Zijuan Deng and Huade Guan, School of the Environment, Flinders University
National Centre for Groundwater Research and Training


Identifying water status of urban trees is important not only because it’s an indicator for tree drought tolerance but also useful to improve tree water use management (Jones, 2007). Water stress monitoring is essential for irrigation scheduling to improve water use efficiency (Jones, 2004b). There are various ways to monitor water status of plants including direct indicators such as leaf water potential, stem water potential, soil moisture and also indirect methods such as porometer, thermal imaging etc (Jones, 2007). Among these methods, thermal imaging is a promising low cost large scale measurement method.

Plant leaf temperature is an indicator of water availability. The first non-contact way to measure leaf temperature with the infrared thermometry dates back to 1960’s (Jackson et al., 1981). Later, the method was widely validated and has a popular following (Idso et al., 1981; Jackson et al., 1981). The method (including the recent more advanced thermal imaging technique) has been applied in crops such as tomato, sunflower, cotton etc (Idso, 1982) , grapevines (Jones et al., 2002), and recently in tree crops such as pistachio (Testi et al., 2008) and almond (Gonzalez-Dugo et al., 2012). Thermal imaging has particular advantages for the quantitative analysis of spatial and dynamic physiological information. It is very useful, for example, in application in screening, such as in the selection of stomatal or hormonal mutants (Jones, 2004a), large spatial scale stomatal mapping (Berni et al., 2009) and heterogeneous evapotranspiration calculations (Moffett and Gorelick, 2012).

To convert the absolute leaf temperature to water stress index, the dry reference and wet reference temperatures are needed to represent the “most water stressed status” and “non water stressed status”. There are three major ways for the conversion of leaf temperature to a water stress index. The first and also the most direct way is to create the wet reference and dry reference temperatures. For example, a fully irrigated plot is used to represent wet reference and infer the dry reference temperature from the leaf to air temperature –VPD curve (Idso et al., 1981). The second commonly used practice is to spray water on leaves to get the wet leaf temperature, and to apply vaseline to leaves (prevention of transpiration) for the dry reference temperature (Jones, 1999). The data analysis for both treatments is quite easy and straight forward but it is not practical to get continuous measurement over seasons or even days.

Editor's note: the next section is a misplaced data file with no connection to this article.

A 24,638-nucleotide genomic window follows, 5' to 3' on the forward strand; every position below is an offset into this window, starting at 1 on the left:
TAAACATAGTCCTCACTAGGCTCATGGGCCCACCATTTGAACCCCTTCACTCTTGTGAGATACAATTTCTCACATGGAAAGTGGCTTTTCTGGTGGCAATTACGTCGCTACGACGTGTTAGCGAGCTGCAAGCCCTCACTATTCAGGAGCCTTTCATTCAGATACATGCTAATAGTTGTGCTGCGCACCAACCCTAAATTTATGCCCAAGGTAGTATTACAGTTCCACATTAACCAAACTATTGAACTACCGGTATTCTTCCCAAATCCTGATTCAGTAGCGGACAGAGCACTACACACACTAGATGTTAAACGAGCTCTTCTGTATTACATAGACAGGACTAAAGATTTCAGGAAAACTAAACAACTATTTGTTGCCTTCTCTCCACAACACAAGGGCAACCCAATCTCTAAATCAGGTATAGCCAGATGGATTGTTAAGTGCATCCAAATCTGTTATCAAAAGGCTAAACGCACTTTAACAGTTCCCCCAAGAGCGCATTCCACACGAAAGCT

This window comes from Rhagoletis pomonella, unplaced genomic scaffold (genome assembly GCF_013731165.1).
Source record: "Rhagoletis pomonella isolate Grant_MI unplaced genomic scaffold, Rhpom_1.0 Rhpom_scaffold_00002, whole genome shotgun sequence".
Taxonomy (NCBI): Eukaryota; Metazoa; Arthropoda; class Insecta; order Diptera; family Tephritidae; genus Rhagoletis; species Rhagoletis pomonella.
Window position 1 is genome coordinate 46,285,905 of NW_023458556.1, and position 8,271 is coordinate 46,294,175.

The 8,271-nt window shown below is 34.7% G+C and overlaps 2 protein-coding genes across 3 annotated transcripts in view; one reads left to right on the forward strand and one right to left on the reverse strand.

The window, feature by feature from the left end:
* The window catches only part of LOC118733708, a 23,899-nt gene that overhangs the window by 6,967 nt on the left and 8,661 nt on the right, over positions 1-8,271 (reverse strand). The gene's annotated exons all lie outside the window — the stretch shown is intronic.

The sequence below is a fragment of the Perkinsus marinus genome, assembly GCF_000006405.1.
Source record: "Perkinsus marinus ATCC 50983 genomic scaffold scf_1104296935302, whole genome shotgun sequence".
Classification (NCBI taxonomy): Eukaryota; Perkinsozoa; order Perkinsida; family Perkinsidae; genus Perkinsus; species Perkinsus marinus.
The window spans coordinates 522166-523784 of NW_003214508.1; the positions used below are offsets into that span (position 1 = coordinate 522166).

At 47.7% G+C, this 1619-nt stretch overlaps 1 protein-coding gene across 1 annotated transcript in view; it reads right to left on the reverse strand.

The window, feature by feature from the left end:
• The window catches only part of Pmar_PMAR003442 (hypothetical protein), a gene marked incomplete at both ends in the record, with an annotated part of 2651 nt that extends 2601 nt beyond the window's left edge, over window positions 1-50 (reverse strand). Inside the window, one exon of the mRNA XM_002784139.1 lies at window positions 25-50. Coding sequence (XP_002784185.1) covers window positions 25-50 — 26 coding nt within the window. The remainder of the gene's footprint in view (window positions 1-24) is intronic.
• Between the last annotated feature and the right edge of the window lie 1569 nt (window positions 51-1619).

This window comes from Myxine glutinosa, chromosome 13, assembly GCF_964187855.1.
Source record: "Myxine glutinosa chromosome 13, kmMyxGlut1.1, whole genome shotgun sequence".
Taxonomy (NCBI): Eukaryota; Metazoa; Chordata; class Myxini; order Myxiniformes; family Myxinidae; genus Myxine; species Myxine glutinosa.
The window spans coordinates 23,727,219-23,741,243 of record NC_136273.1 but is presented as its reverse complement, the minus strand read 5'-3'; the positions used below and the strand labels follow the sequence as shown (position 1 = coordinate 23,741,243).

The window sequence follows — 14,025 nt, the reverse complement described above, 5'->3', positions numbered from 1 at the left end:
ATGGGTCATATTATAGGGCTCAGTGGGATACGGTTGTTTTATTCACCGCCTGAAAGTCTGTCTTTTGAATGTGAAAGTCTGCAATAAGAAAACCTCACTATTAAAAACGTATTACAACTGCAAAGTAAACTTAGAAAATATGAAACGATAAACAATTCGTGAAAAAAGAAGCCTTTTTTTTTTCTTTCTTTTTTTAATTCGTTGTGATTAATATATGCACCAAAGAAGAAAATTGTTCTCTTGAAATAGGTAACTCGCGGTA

Another method which is still developing is to use intra-crown temperature variations as the water stress indicator. The method avoids the need to get the reference temperatures but has one difficulty that the variation of intra-crown temperature is not a monotonic function of water stress. Both the dry and wet end show much smaller variations in trees than those that are under mild water stress (Gonzalez-Dugo et al., 2012) are therefore not directly comparable over days.

Modelling dry and wet leaves provides a third way to normalize the leaf temperature but are only validated during short periods with certain environmental conditions such as clear days, low wind speed etc which are also the same requirements for the first direct method (Guilsard 2009).

Therefore, we targeted the development of a method that could obtain the water stress index for long-term measurements under different environmental conditions. The new method if successful will broaden the application of the thermal imaging in water stress detection. As mentioned previously, most of the studies were conducted in crops and few works were contributed to urban tree species. There is considerable concern about water sustainability in urban planning and the selection of trees for the urban landscape that are particularly drought tolerant. Thus the second aim of this study is to test the application of this method of monitoring on Australian native species in the natural environment. Two monitoring sites were selected at the